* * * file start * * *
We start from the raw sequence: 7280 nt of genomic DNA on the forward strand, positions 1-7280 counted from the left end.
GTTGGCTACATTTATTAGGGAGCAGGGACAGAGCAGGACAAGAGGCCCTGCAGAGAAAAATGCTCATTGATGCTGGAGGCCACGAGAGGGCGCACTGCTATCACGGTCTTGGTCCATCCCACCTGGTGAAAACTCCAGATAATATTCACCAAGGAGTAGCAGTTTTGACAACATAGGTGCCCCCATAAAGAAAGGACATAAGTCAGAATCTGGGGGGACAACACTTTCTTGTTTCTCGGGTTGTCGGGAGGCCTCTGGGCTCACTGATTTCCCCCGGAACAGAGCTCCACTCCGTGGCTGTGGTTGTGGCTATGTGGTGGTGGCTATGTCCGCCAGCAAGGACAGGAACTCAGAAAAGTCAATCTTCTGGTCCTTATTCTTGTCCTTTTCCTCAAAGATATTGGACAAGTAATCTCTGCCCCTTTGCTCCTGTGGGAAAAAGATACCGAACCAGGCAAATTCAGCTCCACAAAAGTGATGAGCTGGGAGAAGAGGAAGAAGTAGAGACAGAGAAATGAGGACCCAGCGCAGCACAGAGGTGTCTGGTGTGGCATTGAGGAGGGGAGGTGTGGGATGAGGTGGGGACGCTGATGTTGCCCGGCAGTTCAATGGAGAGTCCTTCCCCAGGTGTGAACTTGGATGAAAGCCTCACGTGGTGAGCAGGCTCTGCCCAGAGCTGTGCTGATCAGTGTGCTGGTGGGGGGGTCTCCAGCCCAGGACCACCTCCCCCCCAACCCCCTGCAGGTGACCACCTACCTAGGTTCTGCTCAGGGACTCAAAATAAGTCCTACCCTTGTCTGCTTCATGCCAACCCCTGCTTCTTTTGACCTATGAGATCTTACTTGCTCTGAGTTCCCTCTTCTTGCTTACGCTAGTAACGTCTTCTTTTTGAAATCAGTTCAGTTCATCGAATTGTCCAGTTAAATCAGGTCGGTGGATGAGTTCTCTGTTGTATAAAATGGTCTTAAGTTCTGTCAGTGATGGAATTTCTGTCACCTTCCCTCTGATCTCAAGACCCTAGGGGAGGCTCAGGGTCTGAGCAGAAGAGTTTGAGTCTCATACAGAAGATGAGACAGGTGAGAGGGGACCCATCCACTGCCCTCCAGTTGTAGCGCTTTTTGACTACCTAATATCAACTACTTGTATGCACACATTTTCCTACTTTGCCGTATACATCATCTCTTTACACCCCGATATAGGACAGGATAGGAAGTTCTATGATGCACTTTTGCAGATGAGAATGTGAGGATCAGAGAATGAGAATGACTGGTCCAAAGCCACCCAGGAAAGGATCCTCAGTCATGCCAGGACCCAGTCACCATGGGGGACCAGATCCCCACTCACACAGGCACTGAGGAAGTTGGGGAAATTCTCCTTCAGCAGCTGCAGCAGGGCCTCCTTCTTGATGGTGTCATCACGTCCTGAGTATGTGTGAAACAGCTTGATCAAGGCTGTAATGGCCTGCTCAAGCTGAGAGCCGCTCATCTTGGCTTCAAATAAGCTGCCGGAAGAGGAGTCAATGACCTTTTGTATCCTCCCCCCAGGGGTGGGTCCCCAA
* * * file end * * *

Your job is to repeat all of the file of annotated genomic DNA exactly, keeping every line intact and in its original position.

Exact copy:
We start from the raw sequence: 7280 nt of genomic DNA on the forward strand, positions 1-7280 counted from the left end.
GTTGGCTACATTTATTAGGGAGCAGGGACAGAGCAGGACAAGAGGCCCTGCAGAGAAAAATGCTCATTGATGCTGGAGGCCACGAGAGGGCGCACTGCTATCACGGTCTTGGTCCATCCCACCTGGTGAAAACTCCAGATAATATTCACCAAGGAGTAGCAGTTTTGACAACATAGGTGCCCCCATAAAGAAAGGACATAAGTCAGAATCTGGGGGGACAACACTTTCTTGTTTCTCGGGTTGTCGGGAGGCCTCTGGGCTCACTGATTTCCCCCGGAACAGAGCTCCACTCCGTGGCTGTGGTTGTGGCTATGTGGTGGTGGCTATGTCCGCCAGCAAGGACAGGAACTCAGAAAAGTCAATCTTCTGGTCCTTATTCTTGTCCTTTTCCTCAAAGATATTGGACAAGTAATCTCTGCCCCTTTGCTCCTGTGGGAAAAAGATACCGAACCAGGCAAATTCAGCTCCACAAAAGTGATGAGCTGGGAGAAGAGGAAGAAGTAGAGACAGAGAAATGAGGACCCAGCGCAGCACAGAGGTGTCTGGTGTGGCATTGAGGAGGGGAGGTGTGGGATGAGGTGGGGACGCTGATGTTGCCCGGCAGTTCAATGGAGAGTCCTTCCCCAGGTGTGAACTTGGATGAAAGCCTCACGTGGTGAGCAGGCTCTGCCCAGAGCTGTGCTGATCAGTGTGCTGGTGGGGGGGTCTCCAGCCCAGGACCACCTCCCCCCCAACCCCCTGCAGGTGACCACCTACCTAGGTTCTGCTCAGGGACTCAAAATAAGTCCTACCCTTGTCTGCTTCATGCCAACCCCTGCTTCTTTTGACCTATGAGATCTTACTTGCTCTGAGTTCCCTCTTCTTGCTTACGCTAGTAACGTCTTCTTTTTGAAATCAGTTCAGTTCATCGAATTGTCCAGTTAAATCAGGTCGGTGGATGAGTTCTCTGTTGTATAAAATGGTCTTAAGTTCTGTCAGTGATGGAATTTCTGTCACCTTCCCTCTGATCTCAAGACCCTAGGGGAGGCTCAGGGTCTGAGCAGAAGAGTTTGAGTCTCATACAGAAGATGAGACAGGTGAGAGGGGACCCATCCACTGCCCTCCAGTTGTAGCGCTTTTTGACTACCTAATATCAACTACTTGTATGCACACATTTTCCTACTTTGCCGTATACATCATCTCTTTACACCCCGATATAGGACAGGATAGGAAGTTCTATGATGCACTTTTGCAGATGAGAATGTGAGGATCAGAGAATGAGAATGACTGGTCCAAAGCCACCCAGGAAAGGATCCTCAGTCATGCCAGGACCCAGTCACCATGGGGGACCAGATCCCCACTCACACAGGCACTGAGGAAGTTGGGGAAATTCTCCTTCAGCAGCTGCAGCAGGGCCTCCTTCTTGATGGTGTCATCACGTCCTGAGTATGTGTGAAACAGCTTGATCAAGGCTGTAATGGCCTGCTCAAGCTGAGAGCCGCTCATCTTGGCTTCAAATAAGCTGCCGGAAGAGGAGTCAATGACCTTTTGTATCCTCCCCCCAGGGGTGGGTCCCCAA